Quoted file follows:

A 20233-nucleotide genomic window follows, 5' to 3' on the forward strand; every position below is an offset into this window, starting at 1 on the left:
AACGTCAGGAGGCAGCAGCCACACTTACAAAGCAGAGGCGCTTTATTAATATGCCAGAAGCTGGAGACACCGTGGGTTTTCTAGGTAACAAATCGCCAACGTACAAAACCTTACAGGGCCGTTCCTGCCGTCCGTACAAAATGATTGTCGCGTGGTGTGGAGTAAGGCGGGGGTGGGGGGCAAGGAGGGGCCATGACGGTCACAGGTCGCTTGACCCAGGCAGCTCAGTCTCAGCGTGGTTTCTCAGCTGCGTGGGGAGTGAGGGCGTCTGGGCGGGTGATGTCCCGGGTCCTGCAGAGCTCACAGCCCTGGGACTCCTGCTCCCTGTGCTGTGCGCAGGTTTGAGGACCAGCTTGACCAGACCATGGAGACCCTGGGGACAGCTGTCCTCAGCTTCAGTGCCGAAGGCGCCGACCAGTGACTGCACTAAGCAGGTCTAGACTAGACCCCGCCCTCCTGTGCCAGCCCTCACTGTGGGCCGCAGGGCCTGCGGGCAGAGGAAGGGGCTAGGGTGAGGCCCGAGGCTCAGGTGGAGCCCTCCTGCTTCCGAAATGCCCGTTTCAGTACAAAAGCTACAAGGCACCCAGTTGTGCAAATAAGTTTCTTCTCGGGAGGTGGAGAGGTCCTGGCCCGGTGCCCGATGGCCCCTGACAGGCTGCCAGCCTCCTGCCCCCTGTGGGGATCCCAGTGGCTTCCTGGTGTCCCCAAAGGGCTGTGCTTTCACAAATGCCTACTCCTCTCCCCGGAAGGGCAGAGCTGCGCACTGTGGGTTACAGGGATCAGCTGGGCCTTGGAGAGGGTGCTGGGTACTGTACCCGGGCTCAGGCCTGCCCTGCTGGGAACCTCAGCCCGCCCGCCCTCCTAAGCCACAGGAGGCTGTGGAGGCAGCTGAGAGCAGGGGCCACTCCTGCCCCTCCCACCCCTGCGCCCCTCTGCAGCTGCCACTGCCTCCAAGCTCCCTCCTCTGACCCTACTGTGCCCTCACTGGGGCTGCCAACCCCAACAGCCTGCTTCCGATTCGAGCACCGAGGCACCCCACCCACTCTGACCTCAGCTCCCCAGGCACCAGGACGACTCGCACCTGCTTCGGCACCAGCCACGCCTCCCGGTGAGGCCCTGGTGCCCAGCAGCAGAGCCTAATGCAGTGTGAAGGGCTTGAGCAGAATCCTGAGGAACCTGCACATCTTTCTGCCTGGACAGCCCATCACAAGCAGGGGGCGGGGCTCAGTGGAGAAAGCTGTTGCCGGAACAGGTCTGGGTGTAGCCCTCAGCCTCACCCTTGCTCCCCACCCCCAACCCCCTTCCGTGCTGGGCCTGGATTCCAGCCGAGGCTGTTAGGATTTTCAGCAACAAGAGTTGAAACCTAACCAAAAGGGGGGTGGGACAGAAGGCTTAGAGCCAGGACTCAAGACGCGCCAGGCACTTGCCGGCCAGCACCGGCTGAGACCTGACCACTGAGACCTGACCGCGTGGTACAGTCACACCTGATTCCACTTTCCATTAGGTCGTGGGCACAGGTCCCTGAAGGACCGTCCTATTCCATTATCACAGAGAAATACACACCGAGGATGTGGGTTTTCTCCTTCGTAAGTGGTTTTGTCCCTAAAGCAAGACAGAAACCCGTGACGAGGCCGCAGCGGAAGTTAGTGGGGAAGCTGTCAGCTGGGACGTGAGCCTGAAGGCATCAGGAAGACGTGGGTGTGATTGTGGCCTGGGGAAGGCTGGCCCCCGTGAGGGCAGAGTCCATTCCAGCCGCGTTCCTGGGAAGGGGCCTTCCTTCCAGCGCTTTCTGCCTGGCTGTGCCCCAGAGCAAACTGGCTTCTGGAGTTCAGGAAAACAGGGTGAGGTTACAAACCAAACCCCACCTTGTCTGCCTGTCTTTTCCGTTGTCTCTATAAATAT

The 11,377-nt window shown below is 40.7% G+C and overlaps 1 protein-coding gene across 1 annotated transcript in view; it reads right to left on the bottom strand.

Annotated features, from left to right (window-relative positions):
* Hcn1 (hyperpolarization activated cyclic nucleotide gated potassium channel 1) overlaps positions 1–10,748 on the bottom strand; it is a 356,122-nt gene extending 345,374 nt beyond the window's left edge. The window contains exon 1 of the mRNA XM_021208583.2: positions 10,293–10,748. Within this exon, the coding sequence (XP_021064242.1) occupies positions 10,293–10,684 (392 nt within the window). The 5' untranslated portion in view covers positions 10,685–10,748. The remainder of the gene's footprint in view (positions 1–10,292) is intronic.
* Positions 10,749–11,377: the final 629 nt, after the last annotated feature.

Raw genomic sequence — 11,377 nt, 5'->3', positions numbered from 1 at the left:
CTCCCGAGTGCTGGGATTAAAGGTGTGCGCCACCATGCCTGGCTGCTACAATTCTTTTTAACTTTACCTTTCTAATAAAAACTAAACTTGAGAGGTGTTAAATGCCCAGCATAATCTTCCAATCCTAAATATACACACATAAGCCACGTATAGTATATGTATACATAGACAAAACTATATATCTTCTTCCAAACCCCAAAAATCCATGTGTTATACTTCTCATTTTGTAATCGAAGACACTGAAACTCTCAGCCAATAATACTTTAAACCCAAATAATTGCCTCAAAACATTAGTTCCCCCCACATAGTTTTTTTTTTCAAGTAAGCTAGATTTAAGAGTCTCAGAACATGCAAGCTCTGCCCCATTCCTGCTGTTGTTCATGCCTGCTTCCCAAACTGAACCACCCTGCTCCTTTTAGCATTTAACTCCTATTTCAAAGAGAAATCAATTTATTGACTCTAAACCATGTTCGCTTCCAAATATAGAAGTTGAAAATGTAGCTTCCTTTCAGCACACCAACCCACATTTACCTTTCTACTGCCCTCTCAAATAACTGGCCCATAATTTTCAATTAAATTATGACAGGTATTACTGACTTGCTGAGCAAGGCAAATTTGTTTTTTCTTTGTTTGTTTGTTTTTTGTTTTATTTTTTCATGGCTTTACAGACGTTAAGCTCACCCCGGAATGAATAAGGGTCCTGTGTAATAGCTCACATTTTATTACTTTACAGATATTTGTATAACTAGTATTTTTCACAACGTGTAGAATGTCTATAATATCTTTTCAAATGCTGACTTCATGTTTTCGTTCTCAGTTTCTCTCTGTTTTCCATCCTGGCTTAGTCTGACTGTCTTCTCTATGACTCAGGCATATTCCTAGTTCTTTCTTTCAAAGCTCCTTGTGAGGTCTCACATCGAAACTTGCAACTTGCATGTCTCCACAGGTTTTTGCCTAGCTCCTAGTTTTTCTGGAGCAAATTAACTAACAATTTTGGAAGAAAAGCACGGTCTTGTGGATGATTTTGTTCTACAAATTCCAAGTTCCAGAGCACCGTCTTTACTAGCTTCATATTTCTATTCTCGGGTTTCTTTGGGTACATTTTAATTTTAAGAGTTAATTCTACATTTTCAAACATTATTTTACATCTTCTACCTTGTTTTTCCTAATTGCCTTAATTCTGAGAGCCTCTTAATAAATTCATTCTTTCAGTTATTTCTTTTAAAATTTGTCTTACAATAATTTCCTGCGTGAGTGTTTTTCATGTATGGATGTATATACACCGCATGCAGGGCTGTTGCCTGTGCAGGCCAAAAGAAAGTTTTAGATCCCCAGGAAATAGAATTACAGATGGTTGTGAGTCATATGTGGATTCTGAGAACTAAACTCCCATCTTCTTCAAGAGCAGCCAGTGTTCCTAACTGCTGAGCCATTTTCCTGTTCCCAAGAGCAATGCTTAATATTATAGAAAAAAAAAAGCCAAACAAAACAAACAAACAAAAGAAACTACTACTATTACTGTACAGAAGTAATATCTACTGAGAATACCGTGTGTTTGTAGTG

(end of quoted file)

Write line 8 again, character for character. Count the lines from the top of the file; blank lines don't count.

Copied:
CTCCCGAGTGCTGGGATTAAAGGTGTGCGCCACCATGCCTGGCTGCTACAATTCTTTTTAACTTTACCTTTCTAATAAAAACTAAACTTGAGAGGTGTTAAATGCCCAGCATAATCTTCCAATCCTAAATATACACACATAAGCCACGTATAGTATATGTATACATAGACAAAACTATATATCTTCTTCCAAACCCCAAAAATCCATGTGTTATACTTCTCATTTTGTAATCGAAGACACTGAAACTCTCAGCCAATAATACTTTAAACCCAAATAATTGCCTCAAAACATTAGTTCCCCCCACATAGTTTTTTTTTTCAAGTAAGCTAGATTTAAGAGTCTCAGAACATGCAAGCTCTGCCCCATTCCTGCTGTTGTTCATGCCTGCTTCCCAAACTGAACCACCCTGCTCCTTTTAGCATTTAACTCCTATTTCAAAGAGAAATCAATTTATTGACTCTAAACCATGTTCGCTTCCAAATATAGAAGTTGAAAATGTAGCTTCCTTTCAGCACACCAACCCACATTTACCTTTCTACTGCCCTCTCAAATAACTGGCCCATAATTTTCAATTAAATTATGACAGGTATTACTGACTTGCTGAGCAAGGCAAATTTGTTTTTTCTTTGTTTGTTTGTTTTTTGTTTTATTTTTTCATGGCTTTACAGACGTTAAGCTCACCCCGGAATGAATAAGGGTCCTGTGTAATAGCTCACATTTTATTACTTTACAGATATTTGTATAACTAGTATTTTTCACAACGTGTAGAATGTCTATAATATCTTTTCAAATGCTGACTTCATGTTTTCGTTCTCAGTTTCTCTCTGTTTTCCATCCTGGCTTAGTCTGACTGTCTTCTCTATGACTCAGGCATATTCCTAGTTCTTTCTTTCAAAGCTCCTTGTGAGGTCTCACATCGAAACTTGCAACTTGCATGTCTCCACAGGTTTTTGCCTAGCTCCTAGTTTTTCTGGAGCAAATTAACTAACAATTTTGGAAGAAAAGCACGGTCTTGTGGATGATTTTGTTCTACAAATTCCAAGTTCCAGAGCACCGTCTTTACTAGCTTCATATTTCTATTCTCGGGTTTCTTTGGGTACATTTTAATTTTAAGAGTTAATTCTACATTTTCAAACATTATTTTACATCTTCTACCTTGTTTTTCCTAATTGCCTTAATTCTGAGAGCCTCTTAATAAATTCATTCTTTCAGTTATTTCTTTTAAAATTTGTCTTACAATAATTTCCTGCGTGAGTGTTTTTCATGTATGGATGTATATACACCGCATGCAGGGCTGTTGCCTGTGCAGGCCAAAAGAAAGTTTTAGATCCCCAGGAAATAGAATTACAGATGGTTGTGAGTCATATGTGGATTCTGAGAACTAAACTCCCATCTTCTTCAAGAGCAGCCAGTGTTCCTAACTGCTGAGCCATTTTCCTGTTCCCAAGAGCAATGCTTAATATTATAGAAAAAAAAAAGCCAAACAAAACAAACAAACAAAAGAAACTACTACTATTACTGTACAGAAGTAATATCTACTGAGAATACCGTGTGTTTGTAGTG